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66 THE DESCENT INTO HELL."
“ A poem, produced some four or five years since, called The DESCENT INTO HELL, a production worthy of any time and of any country. In its lofty thought and deep philosophy, we perceived the signs of a mind full of strong influence and noble purposes. It was written in the terza rima of DANTE, and was, we believe, the first time that, if we except some imperfect specimens from the pens of SHELLEY and BYRON, that measure had been employed in this language. As a second edition of this truly Miltonic work has been announced for publication, we hope to have an opportunity of expressing our opinion of its merits to more advantage than our limits will now allow."
MORNING Post, 1834. “One very extraordinary Poem-only one, and that as yet but little noticed or known-has made its appearance within the last half year. This is THE DESCENT INTO HELL. .. The feeling, the expression of the verse adopted, is essentially Miltonic; but its measure is the terza rima of DANTE-a measure, notwithstanding the efforts of Lord Byron, hitherto a stranger nearly to English Poetry This Poem, if we mistake not, is destined to make no slight noise in the world. To render it ample justice would require a volume of criticism ....A gigantic power and grasp of mind will at once be perceived ; and, what is remarkable--notwithstanding the occasional affectation of obsolete words and phrases--the language has been subjected to a high and most elaborate polish. .... Another great and striking beauty in Mr. HERAUD's verse is the eminent skill, and musical correctness of ear, with which the sound is adapted to the sense; and that not merely by the choice and juxtaposition of the words alone, but by the slow and solemn, the light and rapid movements inevitably induced in the reader by the rhythmical adjustment of feet."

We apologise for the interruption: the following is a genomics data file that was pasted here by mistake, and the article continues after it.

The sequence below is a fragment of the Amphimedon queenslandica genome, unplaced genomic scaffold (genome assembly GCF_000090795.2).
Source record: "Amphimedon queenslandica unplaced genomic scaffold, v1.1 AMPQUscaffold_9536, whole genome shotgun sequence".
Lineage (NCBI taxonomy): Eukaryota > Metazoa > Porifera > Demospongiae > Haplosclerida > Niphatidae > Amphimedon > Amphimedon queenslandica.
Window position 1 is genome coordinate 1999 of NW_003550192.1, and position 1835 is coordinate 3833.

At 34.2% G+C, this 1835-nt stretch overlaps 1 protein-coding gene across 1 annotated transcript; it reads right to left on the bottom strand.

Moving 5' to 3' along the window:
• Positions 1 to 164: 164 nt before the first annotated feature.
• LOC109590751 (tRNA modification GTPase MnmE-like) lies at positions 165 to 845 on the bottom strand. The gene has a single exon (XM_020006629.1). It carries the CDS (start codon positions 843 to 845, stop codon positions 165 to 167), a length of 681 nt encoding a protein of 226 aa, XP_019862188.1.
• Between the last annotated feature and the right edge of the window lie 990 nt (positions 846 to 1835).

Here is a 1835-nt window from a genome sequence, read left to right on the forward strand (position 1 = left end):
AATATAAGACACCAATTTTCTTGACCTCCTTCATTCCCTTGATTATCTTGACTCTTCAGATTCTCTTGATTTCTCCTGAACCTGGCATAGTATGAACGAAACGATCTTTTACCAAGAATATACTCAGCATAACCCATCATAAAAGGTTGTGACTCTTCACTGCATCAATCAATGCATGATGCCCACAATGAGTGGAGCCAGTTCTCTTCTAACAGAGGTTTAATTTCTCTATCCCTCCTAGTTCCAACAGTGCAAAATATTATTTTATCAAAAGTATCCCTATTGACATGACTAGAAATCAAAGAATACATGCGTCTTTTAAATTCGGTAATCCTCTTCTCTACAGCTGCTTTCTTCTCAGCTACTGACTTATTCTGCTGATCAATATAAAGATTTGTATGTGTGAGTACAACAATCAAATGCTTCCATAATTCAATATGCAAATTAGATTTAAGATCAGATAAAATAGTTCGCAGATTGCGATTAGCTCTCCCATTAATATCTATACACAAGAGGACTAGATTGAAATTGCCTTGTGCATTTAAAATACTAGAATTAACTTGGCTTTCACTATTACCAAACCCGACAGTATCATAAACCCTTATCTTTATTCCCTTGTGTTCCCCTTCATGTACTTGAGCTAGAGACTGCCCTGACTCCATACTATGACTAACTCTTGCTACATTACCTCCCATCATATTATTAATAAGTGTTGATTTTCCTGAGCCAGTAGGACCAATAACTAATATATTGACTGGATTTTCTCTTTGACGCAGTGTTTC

LA BELLE ASSEMBLEE, 1830. “ The author is a consummate master of the art of poetry ; he has studied the best models, and is a laborious imitator of the classic severity that distinguished some of our old writers." ATLAS.
“ A true poem, written by a true poet. It manifests talent of a very varied kind; it gives indication of deep reading and learning ; it breathes a true and saving philosophy; and each line is for the most part clothed in nervous, forcible, and eloquent language. The author too is a close reasoner, a powerful disputant, a keen logician ; and he has done well to choose a sacred subject for his ably developed argument."
FRASER'S MAGAZINE. “Such lines (and there are many such in the Poem) would not be unworthy of MILTON himself.” GENTLEMAN'S MAGAZINE.